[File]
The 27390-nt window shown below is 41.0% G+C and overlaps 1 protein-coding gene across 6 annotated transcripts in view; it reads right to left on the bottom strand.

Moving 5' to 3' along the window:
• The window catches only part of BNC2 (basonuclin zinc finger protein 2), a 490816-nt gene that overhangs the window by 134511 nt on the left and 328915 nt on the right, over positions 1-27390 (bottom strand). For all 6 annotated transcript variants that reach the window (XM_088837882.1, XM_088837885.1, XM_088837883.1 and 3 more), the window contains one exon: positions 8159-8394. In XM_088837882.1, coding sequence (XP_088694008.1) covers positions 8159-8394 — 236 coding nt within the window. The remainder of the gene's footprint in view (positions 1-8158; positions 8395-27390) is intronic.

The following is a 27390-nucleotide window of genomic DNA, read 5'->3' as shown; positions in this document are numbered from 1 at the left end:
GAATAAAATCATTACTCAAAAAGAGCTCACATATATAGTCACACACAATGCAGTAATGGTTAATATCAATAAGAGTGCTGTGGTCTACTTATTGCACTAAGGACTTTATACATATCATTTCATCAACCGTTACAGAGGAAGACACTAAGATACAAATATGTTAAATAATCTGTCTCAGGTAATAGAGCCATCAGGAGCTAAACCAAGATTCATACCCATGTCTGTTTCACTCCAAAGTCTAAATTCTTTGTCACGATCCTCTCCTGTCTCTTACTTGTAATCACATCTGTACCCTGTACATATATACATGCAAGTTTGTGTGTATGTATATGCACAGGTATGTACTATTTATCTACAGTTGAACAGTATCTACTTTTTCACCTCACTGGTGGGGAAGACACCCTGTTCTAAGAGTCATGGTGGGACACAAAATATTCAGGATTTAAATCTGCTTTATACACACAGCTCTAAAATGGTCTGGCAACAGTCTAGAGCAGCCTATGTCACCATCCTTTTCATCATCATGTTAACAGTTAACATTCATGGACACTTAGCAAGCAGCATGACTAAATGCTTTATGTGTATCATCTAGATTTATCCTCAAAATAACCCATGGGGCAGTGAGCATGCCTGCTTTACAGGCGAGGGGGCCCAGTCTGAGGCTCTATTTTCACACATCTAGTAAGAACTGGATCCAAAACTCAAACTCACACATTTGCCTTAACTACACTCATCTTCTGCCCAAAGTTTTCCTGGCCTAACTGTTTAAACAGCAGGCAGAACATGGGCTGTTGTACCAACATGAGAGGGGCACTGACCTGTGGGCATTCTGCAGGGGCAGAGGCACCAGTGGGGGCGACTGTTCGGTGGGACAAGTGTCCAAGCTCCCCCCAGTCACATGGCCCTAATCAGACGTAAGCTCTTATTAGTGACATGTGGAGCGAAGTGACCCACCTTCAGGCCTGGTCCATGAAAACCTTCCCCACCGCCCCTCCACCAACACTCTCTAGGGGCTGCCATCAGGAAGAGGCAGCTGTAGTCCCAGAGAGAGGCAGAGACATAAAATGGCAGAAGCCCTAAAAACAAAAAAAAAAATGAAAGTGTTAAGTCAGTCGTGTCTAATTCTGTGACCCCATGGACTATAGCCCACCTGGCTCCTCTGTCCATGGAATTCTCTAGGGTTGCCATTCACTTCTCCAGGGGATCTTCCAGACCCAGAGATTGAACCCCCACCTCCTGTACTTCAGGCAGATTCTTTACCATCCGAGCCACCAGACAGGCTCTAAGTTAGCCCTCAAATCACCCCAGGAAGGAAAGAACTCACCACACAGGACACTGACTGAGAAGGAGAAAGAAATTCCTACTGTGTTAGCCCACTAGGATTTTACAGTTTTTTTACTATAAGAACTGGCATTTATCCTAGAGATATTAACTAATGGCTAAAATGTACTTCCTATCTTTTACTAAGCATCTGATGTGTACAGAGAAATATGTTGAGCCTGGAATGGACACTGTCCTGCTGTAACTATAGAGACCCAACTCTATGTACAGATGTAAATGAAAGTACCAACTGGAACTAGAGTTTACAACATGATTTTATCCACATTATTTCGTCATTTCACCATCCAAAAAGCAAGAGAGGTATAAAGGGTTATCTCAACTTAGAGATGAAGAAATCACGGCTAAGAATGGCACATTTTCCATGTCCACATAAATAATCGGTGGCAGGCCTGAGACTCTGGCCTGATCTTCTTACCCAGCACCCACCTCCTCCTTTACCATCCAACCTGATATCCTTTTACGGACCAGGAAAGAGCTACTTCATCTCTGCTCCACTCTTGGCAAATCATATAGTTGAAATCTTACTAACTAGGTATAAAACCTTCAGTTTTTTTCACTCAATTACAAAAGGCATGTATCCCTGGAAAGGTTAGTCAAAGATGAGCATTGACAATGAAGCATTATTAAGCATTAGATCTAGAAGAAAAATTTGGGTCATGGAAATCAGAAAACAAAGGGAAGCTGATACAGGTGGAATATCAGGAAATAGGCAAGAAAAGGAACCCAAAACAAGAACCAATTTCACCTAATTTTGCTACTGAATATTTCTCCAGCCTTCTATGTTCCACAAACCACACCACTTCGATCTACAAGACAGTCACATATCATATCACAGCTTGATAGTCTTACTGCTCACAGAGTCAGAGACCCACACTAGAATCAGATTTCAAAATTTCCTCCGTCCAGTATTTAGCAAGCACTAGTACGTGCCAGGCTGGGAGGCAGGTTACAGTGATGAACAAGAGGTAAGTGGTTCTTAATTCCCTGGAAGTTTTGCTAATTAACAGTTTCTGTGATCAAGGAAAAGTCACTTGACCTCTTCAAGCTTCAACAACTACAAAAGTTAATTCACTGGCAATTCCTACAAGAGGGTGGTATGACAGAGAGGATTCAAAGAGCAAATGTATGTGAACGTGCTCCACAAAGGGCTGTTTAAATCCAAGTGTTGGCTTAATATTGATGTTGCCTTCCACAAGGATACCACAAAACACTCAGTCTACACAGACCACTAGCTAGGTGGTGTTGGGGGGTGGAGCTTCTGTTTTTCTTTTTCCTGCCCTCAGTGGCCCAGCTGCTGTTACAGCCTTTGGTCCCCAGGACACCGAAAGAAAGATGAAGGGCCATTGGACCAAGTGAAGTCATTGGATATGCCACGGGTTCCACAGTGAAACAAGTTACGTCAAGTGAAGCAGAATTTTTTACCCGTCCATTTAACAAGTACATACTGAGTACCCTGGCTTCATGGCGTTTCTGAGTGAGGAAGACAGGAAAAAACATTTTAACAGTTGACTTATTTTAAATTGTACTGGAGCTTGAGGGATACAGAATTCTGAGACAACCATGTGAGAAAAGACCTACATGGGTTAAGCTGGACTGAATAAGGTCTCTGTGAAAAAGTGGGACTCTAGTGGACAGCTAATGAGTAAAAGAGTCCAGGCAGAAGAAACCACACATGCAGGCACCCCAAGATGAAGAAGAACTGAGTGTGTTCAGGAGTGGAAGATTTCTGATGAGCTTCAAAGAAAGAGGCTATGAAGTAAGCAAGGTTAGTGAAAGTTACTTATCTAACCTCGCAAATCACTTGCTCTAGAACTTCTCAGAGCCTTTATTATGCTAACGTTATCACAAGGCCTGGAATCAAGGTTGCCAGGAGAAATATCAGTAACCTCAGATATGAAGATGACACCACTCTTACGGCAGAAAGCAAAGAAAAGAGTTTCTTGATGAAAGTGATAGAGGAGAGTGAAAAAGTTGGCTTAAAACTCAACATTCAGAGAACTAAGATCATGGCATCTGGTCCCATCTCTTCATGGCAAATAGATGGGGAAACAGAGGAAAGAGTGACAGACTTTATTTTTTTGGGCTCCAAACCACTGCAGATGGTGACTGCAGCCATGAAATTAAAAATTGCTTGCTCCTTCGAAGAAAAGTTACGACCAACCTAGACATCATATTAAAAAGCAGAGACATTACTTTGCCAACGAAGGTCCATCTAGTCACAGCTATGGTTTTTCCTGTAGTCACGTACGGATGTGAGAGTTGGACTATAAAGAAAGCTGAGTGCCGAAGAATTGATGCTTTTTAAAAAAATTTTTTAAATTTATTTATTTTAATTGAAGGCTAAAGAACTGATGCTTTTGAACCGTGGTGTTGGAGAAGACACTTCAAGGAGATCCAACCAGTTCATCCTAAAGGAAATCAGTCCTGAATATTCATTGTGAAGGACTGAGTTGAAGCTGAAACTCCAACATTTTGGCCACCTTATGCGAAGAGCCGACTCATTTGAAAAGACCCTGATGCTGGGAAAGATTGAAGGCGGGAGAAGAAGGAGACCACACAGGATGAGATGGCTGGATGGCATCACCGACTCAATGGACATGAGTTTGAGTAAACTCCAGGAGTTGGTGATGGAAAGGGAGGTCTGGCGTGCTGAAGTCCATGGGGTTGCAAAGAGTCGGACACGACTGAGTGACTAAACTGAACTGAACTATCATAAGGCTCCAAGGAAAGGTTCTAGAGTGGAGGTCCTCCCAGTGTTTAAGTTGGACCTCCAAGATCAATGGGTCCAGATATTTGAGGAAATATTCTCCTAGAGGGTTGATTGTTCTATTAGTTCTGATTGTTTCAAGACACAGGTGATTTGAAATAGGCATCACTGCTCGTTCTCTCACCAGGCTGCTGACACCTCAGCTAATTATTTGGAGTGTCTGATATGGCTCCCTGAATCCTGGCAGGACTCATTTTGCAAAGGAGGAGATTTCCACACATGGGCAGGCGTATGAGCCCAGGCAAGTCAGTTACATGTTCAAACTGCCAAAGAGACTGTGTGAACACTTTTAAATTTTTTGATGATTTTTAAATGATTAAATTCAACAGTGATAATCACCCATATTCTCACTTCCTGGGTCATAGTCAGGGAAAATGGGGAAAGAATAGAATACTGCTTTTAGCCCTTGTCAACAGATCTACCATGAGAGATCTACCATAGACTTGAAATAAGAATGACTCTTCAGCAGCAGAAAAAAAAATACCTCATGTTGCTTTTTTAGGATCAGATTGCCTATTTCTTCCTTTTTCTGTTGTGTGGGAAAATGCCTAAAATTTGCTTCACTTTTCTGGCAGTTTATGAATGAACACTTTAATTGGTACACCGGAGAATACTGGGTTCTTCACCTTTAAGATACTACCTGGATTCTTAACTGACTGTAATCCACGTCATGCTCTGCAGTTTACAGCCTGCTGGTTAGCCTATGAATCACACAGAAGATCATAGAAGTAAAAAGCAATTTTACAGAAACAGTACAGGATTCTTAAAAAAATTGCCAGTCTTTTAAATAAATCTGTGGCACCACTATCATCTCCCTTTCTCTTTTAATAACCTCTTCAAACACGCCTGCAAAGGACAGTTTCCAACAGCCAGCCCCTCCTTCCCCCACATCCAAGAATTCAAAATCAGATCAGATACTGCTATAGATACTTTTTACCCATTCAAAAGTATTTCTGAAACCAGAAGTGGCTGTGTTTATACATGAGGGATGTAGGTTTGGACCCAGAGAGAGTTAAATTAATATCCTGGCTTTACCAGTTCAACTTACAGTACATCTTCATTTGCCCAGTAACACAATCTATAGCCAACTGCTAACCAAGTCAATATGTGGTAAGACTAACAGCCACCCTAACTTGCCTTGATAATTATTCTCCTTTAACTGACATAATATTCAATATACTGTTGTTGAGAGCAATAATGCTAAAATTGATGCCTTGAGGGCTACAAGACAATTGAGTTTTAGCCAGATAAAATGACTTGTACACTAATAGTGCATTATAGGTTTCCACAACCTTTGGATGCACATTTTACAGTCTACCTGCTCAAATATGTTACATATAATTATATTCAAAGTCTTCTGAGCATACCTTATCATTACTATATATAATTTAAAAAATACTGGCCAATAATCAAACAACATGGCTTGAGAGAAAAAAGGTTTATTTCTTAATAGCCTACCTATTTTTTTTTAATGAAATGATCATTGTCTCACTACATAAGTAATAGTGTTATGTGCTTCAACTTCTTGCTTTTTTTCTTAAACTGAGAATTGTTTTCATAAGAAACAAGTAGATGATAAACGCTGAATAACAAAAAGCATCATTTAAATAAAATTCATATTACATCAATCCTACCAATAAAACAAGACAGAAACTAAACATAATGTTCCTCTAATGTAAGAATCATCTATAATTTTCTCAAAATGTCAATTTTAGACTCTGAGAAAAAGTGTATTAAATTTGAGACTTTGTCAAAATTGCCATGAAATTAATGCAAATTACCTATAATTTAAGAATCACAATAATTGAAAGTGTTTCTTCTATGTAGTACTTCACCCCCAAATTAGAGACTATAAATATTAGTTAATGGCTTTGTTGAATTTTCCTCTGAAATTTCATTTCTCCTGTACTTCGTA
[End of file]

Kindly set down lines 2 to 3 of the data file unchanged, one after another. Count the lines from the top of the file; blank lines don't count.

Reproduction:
Moving 5' to 3' along the window:
• The window catches only part of BNC2 (basonuclin zinc finger protein 2), a 490816-nt gene that overhangs the window by 134511 nt on the left and 328915 nt on the right, over positions 1-27390 (bottom strand). For all 6 annotated transcript variants that reach the window (XM_088837882.1, XM_088837885.1, XM_088837883.1 and 3 more), the window contains one exon: positions 8159-8394. In XM_088837882.1, coding sequence (XP_088694008.1) covers positions 8159-8394 — 236 coding nt within the window. The remainder of the gene's footprint in view (positions 1-8158; positions 8395-27390) is intronic.